Drastic changes in climate policy under the Trump administration should not cause environmental advocates to lose hope, a panel of experts said at a recent symposium at Princeton University’s Andlinger Center for Energy and the Environment.
Even though the administration and Congressional leaders have begun to reverse policies aimed at reducing atmospheric carbon emissions, the panelists said that many opportunities remain to push policies and technologies to mitigate climate change. In fact, a number of technologies, from solar power to increased energy efficiency, already have momentum that may be unstoppable.
“This issue will not go away,” said David Hawkins, director of the Climate Program at the Natural Resources Defense Council. “The business community knows that it won’t go away. The markets believe in climate change because the markets are anchored in reality.”
Hawkins was part of a panel at the symposium, “Energy for a Carbon-Constrained World,” which was held April 3 to celebrate the career of Robert Williams, senior research scientist and head of the Energy Systems Analysis Group at the Andlinger Center. Williams retired from Princeton this year after a 47-year career during which he received a MacArthur Fellowship for groundbreaking research into sustainable energy development.
The all-day event, held at the center’s Maeder Hall, featured 18 speakers from academia, government and industry. Presentations included topics such the explosive growth of wind and solar energy, new technology for carbon capture and sequestration, and the impact of renewable energy on the electric grid.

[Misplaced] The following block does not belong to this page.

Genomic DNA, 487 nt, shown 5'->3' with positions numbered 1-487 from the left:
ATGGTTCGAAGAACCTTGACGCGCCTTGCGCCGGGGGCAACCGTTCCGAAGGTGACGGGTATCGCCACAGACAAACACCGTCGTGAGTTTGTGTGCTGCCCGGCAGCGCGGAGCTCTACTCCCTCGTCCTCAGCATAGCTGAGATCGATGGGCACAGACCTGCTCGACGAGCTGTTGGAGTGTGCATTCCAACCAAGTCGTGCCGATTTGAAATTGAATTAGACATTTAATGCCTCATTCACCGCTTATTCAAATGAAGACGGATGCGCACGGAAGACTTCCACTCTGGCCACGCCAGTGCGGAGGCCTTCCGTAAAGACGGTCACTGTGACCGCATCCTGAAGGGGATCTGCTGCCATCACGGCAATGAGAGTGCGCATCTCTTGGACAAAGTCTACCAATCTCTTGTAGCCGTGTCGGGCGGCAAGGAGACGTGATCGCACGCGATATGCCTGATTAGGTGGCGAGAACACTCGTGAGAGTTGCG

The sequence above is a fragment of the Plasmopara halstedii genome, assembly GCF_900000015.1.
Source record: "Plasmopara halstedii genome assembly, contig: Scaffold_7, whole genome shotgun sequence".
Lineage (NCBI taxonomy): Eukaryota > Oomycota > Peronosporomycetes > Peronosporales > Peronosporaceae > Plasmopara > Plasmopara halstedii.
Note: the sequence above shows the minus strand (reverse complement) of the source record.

“These topics are central to our mission,” said Yueh-Lin (Lynn) Loo, director of the Andlinger Center and the Theodora D. ’78 and William H. Walton III ’74 Professor in Engineering. “It is a rare occasion to have so many world leaders in the energy field gathered here.”
At the afternoon panel that focuses on climate policies under the Trump administration, participants discussed state-level efforts, such as California’s low-carbon-emissions vehicle standards, and market-based solutions involving efficiencies in home appliances, including those using low-carbon technologies, such as solar and wind power. The panelists also discussed non-technical solutions including the use of lawsuits to prevent the reversal of current environmental policies and regulations.
“We are facing a truly extraordinary situation in the United States,” said John Holdren, the Teresa and John Heinz Professor of Environmental Policy at Harvard University who served as chief science adviser to President Barack Obama. Holdren said the Environmental Protection Agency, which had taken the lead in climate change policy, is now headed by Scott Pruitt, a longtime opponent of the agency who does not believe that human activity or atmospheric carbon dioxide are primary causes of global warming. The new administration, he said, has “appointed climate change wafflers in other positions, people who admitted in their confirmation hearings that climate change is happening, but really don’t know how much humans have to do with it.”